DuPage 'Living Room' a calmer alternative for mental crisis help
With muted lights, soft music and floor-to-ceiling windows, the Living Room is designed to be an oasis -- a deliberate contrast to the emergency rooms many of its guests have frequented.
Operated by the National Alliance on Mental Illness in DuPage County, this room, at the health department community center in Wheaton, invites guests to talk as much and as openly as they want about the mental health crises that brought them to the new facility seeking help and hope.
"We help them relax," said Thomas Mitchell of Naperville, a peer specialist at the Living Room, which opened in October 2015. "We let them just talk and get it all out."
The Living Room is an example of where Illinois might be headed in how it treats those with mental illnesses, if the state is granted a waiver from federal Medicaid rules.
The waiver would allow the state to redirect money typically applied to existing programs and use it to integrate physical and mental health care, improve access to psychiatrists, connect jail or prison inmates with mental health and addiction services before they're freed, and create more alternatives to emergency rooms, which can be jarring to people in crisis.
Taking these steps to improve mental health and addiction care for the roughly 800,000 Medicaid members in Illinois who have such conditions could enhance their ability to earn a living and be self-sufficient, reducing the strain on other safety net programs, state health officials say.
Before the Living Room, where 139 guests have been treated since October 2015, options were limited for people to get help when a stressful day, a series of triggers or an unknown cause kicked a mental condition into crisis mode, said Angela Adkins, executive director of the National Alliance on Mental Illness in DuPage County.
"It doesn't make much sense to have somebody go to the ER just because there isn't any other alternative for them," she said.
In the emergency room, everything is an effort to save lives and stabilize medical calamities -- even at the cost of exacerbating mental ones, NAMI leaders say.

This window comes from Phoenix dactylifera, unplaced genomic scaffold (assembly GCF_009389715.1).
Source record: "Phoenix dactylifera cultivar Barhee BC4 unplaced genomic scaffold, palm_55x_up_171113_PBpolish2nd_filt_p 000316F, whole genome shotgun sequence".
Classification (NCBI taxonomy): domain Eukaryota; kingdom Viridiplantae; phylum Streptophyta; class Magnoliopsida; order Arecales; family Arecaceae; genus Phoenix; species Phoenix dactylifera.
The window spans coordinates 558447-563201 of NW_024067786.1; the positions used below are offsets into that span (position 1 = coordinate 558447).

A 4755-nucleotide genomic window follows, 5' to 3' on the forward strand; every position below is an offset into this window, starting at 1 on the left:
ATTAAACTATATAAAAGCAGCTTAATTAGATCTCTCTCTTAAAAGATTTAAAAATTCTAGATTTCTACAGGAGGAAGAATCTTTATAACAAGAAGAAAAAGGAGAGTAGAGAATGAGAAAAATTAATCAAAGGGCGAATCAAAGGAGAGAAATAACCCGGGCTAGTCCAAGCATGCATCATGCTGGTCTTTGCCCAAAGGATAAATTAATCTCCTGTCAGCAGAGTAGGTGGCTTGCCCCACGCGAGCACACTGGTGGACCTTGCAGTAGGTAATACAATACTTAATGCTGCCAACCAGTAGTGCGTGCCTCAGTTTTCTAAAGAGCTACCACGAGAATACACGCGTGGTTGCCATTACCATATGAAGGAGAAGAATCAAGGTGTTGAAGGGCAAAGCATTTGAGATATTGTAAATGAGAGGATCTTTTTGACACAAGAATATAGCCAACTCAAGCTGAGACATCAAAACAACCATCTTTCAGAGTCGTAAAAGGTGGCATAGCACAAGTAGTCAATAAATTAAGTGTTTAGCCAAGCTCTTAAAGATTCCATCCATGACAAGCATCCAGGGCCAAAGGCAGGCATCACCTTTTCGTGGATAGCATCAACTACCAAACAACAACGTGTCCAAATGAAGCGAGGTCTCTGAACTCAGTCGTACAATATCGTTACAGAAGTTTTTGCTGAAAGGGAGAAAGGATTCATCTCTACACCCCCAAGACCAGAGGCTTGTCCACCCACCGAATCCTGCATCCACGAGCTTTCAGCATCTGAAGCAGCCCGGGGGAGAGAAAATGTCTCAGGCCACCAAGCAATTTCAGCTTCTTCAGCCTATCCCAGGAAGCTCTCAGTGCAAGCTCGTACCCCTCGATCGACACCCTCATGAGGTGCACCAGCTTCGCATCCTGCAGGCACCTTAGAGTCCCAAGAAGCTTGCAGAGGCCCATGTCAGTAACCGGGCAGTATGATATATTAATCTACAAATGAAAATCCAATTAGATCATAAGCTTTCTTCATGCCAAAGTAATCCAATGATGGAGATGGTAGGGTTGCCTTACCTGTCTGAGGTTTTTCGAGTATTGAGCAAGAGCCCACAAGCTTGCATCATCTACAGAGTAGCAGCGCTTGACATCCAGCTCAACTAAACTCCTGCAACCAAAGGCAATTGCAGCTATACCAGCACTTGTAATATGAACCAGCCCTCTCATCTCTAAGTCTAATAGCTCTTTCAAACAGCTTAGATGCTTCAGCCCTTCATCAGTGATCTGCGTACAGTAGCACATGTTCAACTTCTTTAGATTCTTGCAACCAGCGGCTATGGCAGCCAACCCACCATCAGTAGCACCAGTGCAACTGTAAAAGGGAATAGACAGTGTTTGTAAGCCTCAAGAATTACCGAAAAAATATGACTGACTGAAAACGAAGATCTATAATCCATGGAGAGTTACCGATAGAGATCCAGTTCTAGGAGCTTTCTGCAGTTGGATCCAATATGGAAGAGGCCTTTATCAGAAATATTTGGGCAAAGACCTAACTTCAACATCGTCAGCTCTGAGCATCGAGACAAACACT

People in mental crisis often have long waits to be seen. The bright lights, ringing phones, sounding alarms and fast-moving employees can be chaotic in a way that's detrimental to someone with anxiety or psychosis. Plus, advocates say, an emergency room visit at roughly $3,000 is more costly than alternative facilities -- and it's not the best treatment option for someone in a mental crisis.
"The reason they came is being totally accelerated," Adkins said. "At the Living Room, they're going to be seen immediately, so that instantly helps."
A guest's visit to the Living Room likely will last about two hours, beginning with a risk assessment by a clinician from the DuPage County mental health crisis center and ending with a reassessment to see if symptoms have stabilized. Each visit costs NAMI $300, but the service is free to guests -- and they're all called "guests" instead of "patients" to avoid a clinical feel.
When a guest reports decreased anxiety during the exit assessment, that brings fulfillment for peer specialist Mitchell, 52, who is in recovery from bipolar disorder. He's worked with at least 20 guests at the Living Room, which is open from 3 to 9 p.m. seven days a week, and many stories have mirrored his own.
"The biggest success for me is when somebody walks in hopeless and walks out with some degree of hope," Mitchell said. "We're here to work alongside them to help them help themselves."
That type of support is an example of why Illinois hopes to lessen what the Department of Healthcare and Family Services calls "an overreliance" on large mental health institutions and increase the care provided in communities, where people can be supported by peers like Mitchell as well as family, friends and volunteers.
At the Living Room, peer specialists including 30-year-old Chrissy Tobias of Glen Ellyn provide support by asking open-ended questions about their guest's symptoms and introducing them to services offered by NAMI, such as support groups, peer connections and family groups.
"You can see that they want to get better," Tobais said. "But they're grasping and don't know where that help is going to come from."
Tobias says she always encourages guests to set an achievable goal before they leave, such as calling their doctor about a new symptom, joining a peer program or attending a support group. Doling out advice reminds her to keep taking positive steps in her own recovery from depression, anxiety and borderline personality disorder, for which she last was hospitalized in 2012.
NAMI leaders want more people with mental diagnoses to know help can come from the Living Room -- not only from a 911 call or a trip to the hospital or an appointment at the doctor's office -- although they do say psychiatrist visits and medication are important elements of recovery.
"We don't want to encourage people to be consistently coming back to it," Adkins said, and so far, most of them have not; 19 percent of 139 guests have returned, but the remaining 81 percent have not needed a second visit. "It's not a drop-in center."